Nirvana translates as “snuffed out” or "cooled" and signifies the condition of an enlightened being who has obtained freedom from the cycle of rebirth and suffering. It is not an afterlife or realm of existence, but a state of mind to be achieved. The Buddha described Nirvana as “incomprehensible, indescribable, inconceivable, unutterable”. In another text he described it as "the complete destruction of the underlying tendencies to greed, anger and ignorance. So basically, with the lights out, it's less dangerous.
Buddhists deny the existence of any immaterial/eternal soul (the same as the Christian soul). What Buddhists posit is a being composed of five aggregates (skandhas) changing over time. If there's a self here, then it's only a conventional term, like "person". The Buddha taught that the notion of a self comes from ones own ignorant tendency to cling to conditioned phenomena without discernment, which gives rise to an assumption of self.
Buddhists believe in karma. Whereas karma in Hinduism has a divine presence, karma in Buddhism is a form of cause and effect.
Belief in what happens after an individual dies varies greatly between Buddhist schools of thought. Generally, Buddhists believe in rebirth rather than reincarnation, since the Buddhist doctrine of anatman means that the individual has no permanent "soul". The analogy below is a rough illustration of the difference.
Reincarnation is like pouring water from one cup into another. The water is the same but the vessel is different.
Rebirth is more like using a flame from one candle to light another. There is a deep connection between the two, but they exist independently of one another.
Buddhism as just another religion
It has become popular to see Buddhism as some kind of "special" religion, that does not have the same trappings as other religions. This, to an extent, is valid in some points, because Buddhism, unlike other religions, advocates for:
- Searching out the truth for oneself, questioning one's surroundings and even the Buddha's teachings, not following dogma blindly (Kalama Sutta)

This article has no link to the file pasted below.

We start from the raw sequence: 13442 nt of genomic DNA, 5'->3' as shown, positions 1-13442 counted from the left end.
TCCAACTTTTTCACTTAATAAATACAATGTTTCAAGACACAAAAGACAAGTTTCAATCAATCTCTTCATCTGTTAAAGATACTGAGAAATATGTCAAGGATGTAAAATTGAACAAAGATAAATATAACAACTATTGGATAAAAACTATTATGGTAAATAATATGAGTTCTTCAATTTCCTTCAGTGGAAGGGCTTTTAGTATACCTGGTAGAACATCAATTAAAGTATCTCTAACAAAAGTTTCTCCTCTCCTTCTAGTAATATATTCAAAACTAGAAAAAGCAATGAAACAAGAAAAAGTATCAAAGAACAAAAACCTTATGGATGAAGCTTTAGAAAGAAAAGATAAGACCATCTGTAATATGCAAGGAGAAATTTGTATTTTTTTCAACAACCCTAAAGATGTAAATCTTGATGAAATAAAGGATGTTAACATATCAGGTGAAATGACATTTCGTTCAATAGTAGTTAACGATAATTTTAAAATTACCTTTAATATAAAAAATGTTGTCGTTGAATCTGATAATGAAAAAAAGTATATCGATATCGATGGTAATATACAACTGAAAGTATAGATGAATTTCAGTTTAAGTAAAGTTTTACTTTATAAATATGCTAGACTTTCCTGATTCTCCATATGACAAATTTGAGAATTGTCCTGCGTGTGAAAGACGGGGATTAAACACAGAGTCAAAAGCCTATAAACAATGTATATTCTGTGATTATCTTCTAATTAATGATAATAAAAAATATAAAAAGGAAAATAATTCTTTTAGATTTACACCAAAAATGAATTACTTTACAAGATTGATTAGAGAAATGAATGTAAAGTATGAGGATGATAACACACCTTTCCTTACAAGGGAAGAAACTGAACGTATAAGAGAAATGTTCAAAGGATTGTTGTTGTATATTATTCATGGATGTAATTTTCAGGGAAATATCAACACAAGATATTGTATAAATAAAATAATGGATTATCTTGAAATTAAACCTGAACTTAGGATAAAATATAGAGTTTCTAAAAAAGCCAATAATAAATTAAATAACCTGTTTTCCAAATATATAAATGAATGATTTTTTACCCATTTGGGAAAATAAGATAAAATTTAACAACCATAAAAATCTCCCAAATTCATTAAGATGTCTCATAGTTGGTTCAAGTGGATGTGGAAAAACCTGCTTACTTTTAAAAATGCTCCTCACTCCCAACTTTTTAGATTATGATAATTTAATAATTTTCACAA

- Determining whether or not actions should be carried out based on their results
- The abandonment of unwholesome qualities of mind via understanding
- Cultivation of intuitive insight and practical experience rather than speculative views (such as the belief in a God and the belief in no-God)
- Non-obsession with views and abandonment of views which lead to unskillful behavior
However, Buddhism is also subject to critical points such as:
- The source of conflict in some areas, such as Buddhists attacking Muslims in Sri Lanka and Burma.
- Buddha's metaphysical teachings, including the legend of his life as told in scripture, often full of supernatural occurrences.
- Support for various kinds of woo, such as alternative medicine, based on beliefs about the supernatural elements of Buddhist thought.
- Reincarnation, heaven and hell, karma, which are not scientifically provable but yet are still believed.
- Open to victim blaming as misfortune can be seen as deserved punishment for transgressions in an earlier reincarnation.
- The celebration of some traditions no longer applicable to modern life (Vassa's idea that monks should stay inside their temples during the rainy season, due to fear of trampling over farmers' crops, for example).
Suffice it to say that this has not led to a fundamental critique of Buddhist principles from within; nor does the existence of scholastic debate traditions or ancient monastic universities such as Nalanda indicate that Buddha was ever anything other than a successful preacher like Jesus or Muhammad. The Buddha was careful in conveying his opposition to dogma, and that any idea should be questioned rather than blindly accepted. Fundamentalist views existed among Buddhists and even today among western Buddhists, who perhaps bring with them the Judeo-Christian paradigm of interpreting scripture and religion, which is not traditionally open to multiple interpretations.
Buddhism and science
It's common for people to get confused on the topic of Buddhism and science. Some say they go together well, others say they don't. Really, it all depends on context - and the particular school/sect of Buddhism, some of which are much more focused on superstition than others.
- Dalai Lama — If scientific analysis were conclusively to demonstrate certain claims in Buddhism to be false, then we must accept the findings of science and abandon those claims.